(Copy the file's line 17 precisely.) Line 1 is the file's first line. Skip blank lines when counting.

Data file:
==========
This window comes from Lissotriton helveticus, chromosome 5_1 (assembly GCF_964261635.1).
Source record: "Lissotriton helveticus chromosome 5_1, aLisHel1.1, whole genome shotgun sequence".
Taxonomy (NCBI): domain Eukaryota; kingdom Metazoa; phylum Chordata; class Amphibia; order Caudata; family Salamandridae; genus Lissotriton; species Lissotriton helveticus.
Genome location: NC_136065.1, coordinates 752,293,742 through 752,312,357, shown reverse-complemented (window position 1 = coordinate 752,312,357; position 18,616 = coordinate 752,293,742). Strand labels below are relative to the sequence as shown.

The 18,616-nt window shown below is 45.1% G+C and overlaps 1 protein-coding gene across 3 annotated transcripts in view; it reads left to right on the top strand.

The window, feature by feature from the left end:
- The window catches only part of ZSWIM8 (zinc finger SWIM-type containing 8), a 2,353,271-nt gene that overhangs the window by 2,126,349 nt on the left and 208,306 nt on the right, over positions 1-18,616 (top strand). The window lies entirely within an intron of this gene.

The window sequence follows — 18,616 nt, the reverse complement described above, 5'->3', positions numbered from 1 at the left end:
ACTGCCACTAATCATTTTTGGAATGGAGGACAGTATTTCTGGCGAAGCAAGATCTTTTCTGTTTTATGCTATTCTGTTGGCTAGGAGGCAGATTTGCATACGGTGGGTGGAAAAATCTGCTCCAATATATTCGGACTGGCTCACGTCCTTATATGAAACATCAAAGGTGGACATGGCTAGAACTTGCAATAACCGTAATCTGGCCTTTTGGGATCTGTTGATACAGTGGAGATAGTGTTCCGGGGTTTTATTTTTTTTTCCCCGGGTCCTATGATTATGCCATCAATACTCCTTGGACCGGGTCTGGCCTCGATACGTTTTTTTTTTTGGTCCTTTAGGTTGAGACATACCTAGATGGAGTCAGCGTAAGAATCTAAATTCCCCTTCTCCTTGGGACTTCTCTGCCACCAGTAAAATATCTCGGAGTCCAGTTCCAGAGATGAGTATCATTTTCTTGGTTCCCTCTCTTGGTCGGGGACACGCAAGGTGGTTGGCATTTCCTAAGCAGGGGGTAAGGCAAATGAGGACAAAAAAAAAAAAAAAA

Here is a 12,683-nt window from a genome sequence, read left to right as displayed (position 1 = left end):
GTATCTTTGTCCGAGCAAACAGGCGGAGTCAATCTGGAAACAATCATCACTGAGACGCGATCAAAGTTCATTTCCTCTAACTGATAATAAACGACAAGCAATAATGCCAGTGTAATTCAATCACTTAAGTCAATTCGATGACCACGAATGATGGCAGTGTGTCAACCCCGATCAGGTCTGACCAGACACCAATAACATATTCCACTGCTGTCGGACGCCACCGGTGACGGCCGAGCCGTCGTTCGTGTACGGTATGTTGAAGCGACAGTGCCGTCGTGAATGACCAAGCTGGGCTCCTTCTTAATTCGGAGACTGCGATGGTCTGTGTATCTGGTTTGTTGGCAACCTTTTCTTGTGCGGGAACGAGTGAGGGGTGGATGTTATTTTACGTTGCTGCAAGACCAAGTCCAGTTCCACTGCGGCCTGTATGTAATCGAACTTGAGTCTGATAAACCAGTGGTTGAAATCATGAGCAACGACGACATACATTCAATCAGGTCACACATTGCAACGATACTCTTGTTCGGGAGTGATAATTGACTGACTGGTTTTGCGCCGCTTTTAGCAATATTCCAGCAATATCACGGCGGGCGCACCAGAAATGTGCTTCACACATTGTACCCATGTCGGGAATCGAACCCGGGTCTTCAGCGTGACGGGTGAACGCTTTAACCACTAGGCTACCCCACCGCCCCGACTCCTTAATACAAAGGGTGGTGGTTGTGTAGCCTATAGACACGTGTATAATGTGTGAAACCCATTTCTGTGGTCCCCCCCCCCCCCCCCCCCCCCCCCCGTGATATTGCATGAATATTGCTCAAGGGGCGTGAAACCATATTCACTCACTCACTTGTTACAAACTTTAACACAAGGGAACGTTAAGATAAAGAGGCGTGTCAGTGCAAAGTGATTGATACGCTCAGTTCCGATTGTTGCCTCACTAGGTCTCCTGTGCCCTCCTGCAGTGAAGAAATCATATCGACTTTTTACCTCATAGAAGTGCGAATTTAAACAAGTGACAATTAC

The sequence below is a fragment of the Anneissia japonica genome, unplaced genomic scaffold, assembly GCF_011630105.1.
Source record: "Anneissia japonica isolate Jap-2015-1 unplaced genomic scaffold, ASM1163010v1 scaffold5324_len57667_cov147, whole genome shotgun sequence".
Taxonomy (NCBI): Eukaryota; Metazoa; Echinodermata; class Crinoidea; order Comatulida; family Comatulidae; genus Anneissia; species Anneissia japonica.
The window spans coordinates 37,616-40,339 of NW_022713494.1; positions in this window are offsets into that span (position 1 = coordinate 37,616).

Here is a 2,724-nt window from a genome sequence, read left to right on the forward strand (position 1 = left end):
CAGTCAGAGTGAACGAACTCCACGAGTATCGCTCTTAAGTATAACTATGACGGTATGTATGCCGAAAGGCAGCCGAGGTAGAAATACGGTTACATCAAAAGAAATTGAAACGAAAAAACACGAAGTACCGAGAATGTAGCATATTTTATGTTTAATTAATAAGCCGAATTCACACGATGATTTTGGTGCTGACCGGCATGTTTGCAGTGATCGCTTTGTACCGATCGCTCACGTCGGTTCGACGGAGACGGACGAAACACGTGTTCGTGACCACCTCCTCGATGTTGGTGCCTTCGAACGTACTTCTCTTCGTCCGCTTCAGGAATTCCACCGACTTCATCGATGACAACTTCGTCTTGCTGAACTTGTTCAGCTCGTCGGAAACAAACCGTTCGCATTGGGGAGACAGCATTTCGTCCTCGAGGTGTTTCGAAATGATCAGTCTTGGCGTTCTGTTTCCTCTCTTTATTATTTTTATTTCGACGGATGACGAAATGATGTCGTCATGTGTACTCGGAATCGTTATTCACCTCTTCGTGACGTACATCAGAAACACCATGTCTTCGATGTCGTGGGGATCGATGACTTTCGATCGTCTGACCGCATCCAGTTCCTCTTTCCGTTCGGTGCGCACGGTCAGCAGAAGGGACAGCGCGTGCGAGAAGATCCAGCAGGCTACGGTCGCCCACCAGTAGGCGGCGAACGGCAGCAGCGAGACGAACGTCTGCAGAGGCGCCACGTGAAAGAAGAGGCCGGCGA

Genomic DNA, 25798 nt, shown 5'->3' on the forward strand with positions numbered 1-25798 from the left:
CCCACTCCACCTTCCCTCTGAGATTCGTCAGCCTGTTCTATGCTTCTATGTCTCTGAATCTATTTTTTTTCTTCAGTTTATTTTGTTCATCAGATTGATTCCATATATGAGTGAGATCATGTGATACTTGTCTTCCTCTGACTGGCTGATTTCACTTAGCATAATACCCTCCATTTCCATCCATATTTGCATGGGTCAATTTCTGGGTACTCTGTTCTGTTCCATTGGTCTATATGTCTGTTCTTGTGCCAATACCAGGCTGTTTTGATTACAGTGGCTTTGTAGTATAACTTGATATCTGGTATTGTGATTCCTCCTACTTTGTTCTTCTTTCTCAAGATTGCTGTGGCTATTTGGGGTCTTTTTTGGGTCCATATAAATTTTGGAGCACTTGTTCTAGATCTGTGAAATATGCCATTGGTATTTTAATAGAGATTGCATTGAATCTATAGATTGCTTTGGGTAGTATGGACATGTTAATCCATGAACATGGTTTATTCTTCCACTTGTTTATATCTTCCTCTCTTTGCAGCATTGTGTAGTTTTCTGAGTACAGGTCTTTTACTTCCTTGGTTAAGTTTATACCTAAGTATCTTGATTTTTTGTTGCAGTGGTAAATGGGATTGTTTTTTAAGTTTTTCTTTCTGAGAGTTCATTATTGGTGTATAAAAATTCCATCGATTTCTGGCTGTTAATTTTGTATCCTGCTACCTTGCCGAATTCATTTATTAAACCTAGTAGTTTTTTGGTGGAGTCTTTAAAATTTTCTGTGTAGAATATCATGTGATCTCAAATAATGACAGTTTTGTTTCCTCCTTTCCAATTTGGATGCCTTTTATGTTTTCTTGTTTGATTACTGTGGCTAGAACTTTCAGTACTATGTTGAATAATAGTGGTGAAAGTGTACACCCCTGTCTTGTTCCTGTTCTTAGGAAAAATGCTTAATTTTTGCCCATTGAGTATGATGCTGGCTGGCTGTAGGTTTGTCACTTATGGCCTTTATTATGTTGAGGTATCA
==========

CAGTCAGAGTGAACGAACTCCACGAGTATCGCTCTTAAGTATAACTATGACGGTATGTATGCCGAAAGGCAGCCGAGGTAGAAATACGGTTACATCAAAAGAAATTGAAACGAAAAAACACGAAGTACCGAGAATGTAGCATATTTTATGTTTAATTAATAAGCCGAATTCACACGATGATTTTGGTGCTGACCGGCATGTTTGCAGTGATCGCTTTGTACCGATCGCTCACGTCGGTTCGACGGAGACGGACGAAACACGTGTTCGTGACCACCTCCTCGATGTTGGTGCCTTCGAACGTACTTCTCTTCGTCCGCTTCAGGAATTCCACCGACTTCATCGATGACAACTTCGTCTTGCTGAACTTGTTCAGCTCGTCGGAAACAAACCGTTCGCATTGGGGAGACAGCATTTCGTCCTCGAGGTGTTTCGAAATGATCAGTCTTGGCGTTCTGTTTCCTCTCTTTATTATTTTTATTTCGACGGATGACGAAATGATGTCGTCATGTGTACTCGGAATCGTTATTCACCTCTTCGTGACGTACATCAGAAACACCATGTCTTCGATGTCGTGGGGATCGATGACTTTCGATCGTCTGACCGCATCCAGTTCCTCTTTCCGTTCGGTGCGCACGGTCAGCAGAAGGGACAGCGCGTGCGAGAAGATCCAGCAGGCTACGGTCGCCCACCAGTAGGCGGCGAACGGCAGCAGCGAGACGAACGTCTGCAGAGGCGCCACGTGAAAGAAGAGGCCGGCGA